That has manifested in choppier trading. Sinclair estimated that the Vix index, a gauge of volatility in the US stock market, had jumped more than 5 points on a single trading day nine times in the 15 years before the financial crisis. In the 15 years after the crisis, it has happened 68 times.

And yet during that period, trading losses incurred by major US banks have been manageable and not threatened the overall financial system. It is a fact not lost on traders and investors, particularly after the fallout from the collapse of family office Archegos last year was broadly contained.  

High-frequency trading firms like Citadel Securities and Jump Trading have filled part of the gap left by big Wall Street banks, but investors said the algorithms that help execute trades through those types of operators often meant that trading capacity was automatically reduced when stocks began to swing violently.

Column chart of Daily intra-day price swing in the S&P 500 (%) showing Dramatic price swings in the US stock market have become the norm

In May, investors hoping to trade e-mini futures on the S&P 500 — one of the most important contracts that big money managers use to bet on the direction of the market — saw tiny offers to buy and sell when looking at their trading screens. Goldman Sachs registered that on some days less than $2mn worth of the contracts could be bought or sold at the price actively quoted in the market, the lowest level since March 2020.

Line chart of The size of a trade in e-mini S&P 500 futures that can be completed at the live quoted bid- or offer-price ($mn) showing Liquidity in the US is lacking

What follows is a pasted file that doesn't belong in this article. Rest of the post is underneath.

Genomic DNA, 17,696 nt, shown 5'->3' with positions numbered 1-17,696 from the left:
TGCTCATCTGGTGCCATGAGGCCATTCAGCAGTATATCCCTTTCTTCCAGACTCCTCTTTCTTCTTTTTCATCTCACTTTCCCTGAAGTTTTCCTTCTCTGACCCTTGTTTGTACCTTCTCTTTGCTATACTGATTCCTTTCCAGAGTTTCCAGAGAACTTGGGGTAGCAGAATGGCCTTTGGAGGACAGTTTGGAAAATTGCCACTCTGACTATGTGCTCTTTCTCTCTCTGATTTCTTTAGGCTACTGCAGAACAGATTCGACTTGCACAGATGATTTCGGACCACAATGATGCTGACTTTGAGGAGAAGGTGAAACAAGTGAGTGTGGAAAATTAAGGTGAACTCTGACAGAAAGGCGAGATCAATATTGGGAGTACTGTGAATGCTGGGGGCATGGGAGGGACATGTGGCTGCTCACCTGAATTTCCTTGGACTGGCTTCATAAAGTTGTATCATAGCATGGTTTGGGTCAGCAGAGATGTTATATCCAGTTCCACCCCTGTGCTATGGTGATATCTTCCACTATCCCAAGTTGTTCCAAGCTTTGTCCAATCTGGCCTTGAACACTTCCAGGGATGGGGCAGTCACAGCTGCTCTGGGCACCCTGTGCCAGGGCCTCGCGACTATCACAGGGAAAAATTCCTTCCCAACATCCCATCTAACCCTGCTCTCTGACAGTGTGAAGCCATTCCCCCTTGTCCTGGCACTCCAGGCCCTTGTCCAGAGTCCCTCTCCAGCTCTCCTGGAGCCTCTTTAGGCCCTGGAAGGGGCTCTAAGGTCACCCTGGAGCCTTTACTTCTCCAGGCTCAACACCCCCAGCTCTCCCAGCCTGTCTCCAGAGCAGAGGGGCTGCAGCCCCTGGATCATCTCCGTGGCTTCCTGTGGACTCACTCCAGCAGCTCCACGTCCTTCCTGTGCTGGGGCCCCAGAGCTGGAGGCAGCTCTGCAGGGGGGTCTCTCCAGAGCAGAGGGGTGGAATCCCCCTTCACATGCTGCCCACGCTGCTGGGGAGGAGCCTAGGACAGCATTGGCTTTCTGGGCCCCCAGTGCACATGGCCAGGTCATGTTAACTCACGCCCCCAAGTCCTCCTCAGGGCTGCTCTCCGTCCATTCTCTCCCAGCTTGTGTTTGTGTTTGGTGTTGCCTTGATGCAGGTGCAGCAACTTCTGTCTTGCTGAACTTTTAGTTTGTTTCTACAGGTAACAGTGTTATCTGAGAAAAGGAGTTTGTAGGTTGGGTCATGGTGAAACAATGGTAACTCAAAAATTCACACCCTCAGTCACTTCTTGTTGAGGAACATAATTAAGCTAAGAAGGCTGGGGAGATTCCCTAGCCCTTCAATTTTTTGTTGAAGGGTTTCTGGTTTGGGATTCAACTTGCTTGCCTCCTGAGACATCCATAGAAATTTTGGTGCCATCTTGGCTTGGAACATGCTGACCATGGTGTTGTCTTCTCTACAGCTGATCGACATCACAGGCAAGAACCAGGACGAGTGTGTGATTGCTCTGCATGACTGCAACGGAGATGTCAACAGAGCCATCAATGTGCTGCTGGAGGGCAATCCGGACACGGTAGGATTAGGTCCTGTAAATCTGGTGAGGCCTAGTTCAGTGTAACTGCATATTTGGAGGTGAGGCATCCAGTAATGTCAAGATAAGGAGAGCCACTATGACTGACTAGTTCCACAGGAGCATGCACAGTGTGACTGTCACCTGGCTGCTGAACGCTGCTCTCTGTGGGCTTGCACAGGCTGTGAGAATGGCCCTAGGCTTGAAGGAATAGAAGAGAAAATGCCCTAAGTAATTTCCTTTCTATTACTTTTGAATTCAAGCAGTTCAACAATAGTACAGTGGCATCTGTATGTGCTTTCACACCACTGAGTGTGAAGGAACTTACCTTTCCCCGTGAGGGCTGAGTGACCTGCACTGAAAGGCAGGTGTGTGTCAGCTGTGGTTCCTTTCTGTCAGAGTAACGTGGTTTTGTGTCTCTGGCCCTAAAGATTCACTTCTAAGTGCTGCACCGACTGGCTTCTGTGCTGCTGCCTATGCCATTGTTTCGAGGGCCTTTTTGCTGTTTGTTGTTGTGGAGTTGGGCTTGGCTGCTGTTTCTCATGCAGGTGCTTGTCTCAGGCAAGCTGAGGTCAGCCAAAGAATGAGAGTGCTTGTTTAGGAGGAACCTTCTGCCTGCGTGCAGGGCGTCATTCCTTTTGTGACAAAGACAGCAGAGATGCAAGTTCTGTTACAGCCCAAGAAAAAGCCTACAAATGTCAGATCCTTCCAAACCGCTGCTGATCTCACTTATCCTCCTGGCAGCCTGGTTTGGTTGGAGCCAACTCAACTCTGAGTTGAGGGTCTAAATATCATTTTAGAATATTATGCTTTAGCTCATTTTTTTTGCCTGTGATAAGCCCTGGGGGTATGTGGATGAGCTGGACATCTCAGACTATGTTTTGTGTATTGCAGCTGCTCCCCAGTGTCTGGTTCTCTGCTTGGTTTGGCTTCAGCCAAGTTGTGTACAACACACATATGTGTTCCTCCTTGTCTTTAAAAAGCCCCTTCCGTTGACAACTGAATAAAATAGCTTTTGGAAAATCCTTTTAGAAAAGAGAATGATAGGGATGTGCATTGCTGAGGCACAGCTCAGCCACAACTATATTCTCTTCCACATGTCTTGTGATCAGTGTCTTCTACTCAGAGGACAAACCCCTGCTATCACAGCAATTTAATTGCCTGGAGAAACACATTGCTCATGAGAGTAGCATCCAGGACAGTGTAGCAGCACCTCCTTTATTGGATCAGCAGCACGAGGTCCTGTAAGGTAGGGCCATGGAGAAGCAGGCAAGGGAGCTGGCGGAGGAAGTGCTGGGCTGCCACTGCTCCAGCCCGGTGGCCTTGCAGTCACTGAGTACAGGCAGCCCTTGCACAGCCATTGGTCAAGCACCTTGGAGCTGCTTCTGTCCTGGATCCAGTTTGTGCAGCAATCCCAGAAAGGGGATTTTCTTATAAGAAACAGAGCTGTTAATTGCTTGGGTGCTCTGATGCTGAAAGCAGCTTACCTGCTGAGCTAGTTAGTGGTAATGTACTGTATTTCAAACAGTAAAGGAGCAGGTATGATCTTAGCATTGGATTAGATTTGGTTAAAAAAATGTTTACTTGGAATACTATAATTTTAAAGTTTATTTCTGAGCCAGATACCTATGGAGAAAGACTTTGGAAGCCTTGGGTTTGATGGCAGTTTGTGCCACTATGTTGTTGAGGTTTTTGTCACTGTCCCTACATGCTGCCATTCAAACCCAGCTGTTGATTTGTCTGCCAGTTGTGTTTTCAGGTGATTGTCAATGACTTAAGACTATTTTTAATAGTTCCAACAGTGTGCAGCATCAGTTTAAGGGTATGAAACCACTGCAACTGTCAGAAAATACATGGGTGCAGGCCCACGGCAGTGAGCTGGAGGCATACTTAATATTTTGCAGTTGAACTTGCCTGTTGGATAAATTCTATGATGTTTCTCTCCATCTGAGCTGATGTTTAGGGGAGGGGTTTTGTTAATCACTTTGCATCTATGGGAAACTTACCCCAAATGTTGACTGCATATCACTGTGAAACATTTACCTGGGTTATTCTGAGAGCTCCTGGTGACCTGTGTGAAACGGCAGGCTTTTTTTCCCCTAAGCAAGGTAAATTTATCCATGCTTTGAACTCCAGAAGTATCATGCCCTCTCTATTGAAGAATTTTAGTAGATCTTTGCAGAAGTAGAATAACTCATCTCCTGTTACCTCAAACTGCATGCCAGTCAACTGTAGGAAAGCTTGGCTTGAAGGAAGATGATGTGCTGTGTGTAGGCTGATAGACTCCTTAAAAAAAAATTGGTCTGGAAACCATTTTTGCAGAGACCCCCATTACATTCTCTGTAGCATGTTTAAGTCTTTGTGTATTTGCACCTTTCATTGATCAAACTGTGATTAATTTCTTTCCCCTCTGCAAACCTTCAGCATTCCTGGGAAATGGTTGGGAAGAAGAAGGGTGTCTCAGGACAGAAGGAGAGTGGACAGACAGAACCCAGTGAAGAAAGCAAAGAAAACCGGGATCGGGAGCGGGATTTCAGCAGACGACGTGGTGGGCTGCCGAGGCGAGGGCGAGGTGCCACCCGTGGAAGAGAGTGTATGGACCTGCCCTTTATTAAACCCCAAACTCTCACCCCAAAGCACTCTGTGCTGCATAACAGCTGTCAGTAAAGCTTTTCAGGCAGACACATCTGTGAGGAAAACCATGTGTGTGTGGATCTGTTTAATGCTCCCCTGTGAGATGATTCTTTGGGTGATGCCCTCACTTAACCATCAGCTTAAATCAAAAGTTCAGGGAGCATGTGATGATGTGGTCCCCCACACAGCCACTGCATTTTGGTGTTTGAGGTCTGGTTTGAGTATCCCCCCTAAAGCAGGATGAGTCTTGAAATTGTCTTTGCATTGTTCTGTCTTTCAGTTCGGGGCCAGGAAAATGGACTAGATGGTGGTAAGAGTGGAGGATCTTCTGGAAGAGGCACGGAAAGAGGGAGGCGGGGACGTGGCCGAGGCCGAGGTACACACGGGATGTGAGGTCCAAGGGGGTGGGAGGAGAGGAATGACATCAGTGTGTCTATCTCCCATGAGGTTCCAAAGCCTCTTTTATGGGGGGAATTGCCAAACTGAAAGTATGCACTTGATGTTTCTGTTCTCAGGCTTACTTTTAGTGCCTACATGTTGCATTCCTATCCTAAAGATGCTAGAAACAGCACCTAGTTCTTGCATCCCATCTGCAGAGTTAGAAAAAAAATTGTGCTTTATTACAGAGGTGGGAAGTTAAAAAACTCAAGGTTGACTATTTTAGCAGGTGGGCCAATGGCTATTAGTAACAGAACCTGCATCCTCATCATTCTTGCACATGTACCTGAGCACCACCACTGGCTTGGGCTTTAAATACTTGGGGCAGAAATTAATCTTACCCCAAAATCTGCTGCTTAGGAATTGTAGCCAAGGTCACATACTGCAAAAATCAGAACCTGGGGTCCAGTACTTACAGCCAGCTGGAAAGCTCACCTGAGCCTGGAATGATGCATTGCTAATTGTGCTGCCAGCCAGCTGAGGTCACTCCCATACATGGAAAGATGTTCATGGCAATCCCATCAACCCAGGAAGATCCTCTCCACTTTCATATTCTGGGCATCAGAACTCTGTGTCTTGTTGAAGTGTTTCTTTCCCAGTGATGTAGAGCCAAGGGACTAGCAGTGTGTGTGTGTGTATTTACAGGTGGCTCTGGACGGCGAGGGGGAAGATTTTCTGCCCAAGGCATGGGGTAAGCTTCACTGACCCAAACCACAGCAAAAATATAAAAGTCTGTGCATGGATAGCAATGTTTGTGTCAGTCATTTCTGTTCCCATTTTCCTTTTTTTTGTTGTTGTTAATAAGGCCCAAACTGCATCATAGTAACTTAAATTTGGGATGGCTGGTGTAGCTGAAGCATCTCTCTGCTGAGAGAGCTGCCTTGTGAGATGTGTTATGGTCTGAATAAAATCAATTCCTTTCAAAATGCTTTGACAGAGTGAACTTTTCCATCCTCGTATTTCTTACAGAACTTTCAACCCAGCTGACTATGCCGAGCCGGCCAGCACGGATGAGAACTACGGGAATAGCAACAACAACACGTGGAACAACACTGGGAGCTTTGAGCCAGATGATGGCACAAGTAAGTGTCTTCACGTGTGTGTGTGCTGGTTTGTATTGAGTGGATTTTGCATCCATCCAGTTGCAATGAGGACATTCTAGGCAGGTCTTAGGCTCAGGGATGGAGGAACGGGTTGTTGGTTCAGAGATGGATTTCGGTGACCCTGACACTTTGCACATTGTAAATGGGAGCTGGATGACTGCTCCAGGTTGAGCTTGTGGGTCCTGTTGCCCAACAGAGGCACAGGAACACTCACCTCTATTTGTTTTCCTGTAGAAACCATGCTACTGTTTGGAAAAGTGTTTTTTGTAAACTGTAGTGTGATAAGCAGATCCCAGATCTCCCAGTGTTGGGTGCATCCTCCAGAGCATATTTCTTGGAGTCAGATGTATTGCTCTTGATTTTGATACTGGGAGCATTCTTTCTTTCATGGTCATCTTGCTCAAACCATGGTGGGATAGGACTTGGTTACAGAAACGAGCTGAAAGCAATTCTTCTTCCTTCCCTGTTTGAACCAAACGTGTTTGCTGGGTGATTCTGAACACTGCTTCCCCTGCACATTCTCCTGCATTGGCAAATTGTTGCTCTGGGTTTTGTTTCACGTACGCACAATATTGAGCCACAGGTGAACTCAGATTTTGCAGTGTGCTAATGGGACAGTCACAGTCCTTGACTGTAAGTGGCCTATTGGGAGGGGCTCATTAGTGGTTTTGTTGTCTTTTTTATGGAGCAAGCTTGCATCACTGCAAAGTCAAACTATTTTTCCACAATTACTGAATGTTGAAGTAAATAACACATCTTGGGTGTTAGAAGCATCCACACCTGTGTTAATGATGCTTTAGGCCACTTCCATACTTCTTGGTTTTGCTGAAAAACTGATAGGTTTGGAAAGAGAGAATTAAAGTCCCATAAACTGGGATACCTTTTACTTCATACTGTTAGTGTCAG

Separate data from JPMorgan Chase underscore the fragility of the system. The bank measured how much of an order imbalance — the difference between buy and sell orders in S&P 500 e-mini futures — it took to move futures 1 per cent in a five minute period.

It took an order of around $900mn to move futures by that amount in May, around 67 per cent smaller than the size of a trade imbalance that would have been required from 2017 to 2019. The bank’s strategists found that a similar phenomenon occurred in futures tracking US government bonds, warning that “liquidity recently started declining again, and the market depth over the last three months is now the lowest since March 2020”.

The weak liquidity has amplified volatility in the stock market, investors say. In back-to-back trading sessions last month, Walmart and Target suffered their biggest declines since 1987 after each warned about intensifying cost pressures. The slides wiped $71bn from the pair’s market valuation.

Outsized daily moves in shares have also been recorded in Facebook-owner Meta, Amazon and Netflix, while measures show the volatility of blue-chip companies like Apple, Microsoft, Visa and Coca-Cola has surged.

“There is plenty of trading happening but in terms of order size it has been smaller in recent months,” said Mary Phillips, deputy head of portfolio management at Dimensional. “I think that if you were the kind of asset manager trying to do large block trades quickly and you’re really specific about what you want to trade you could face liquidity challenges.”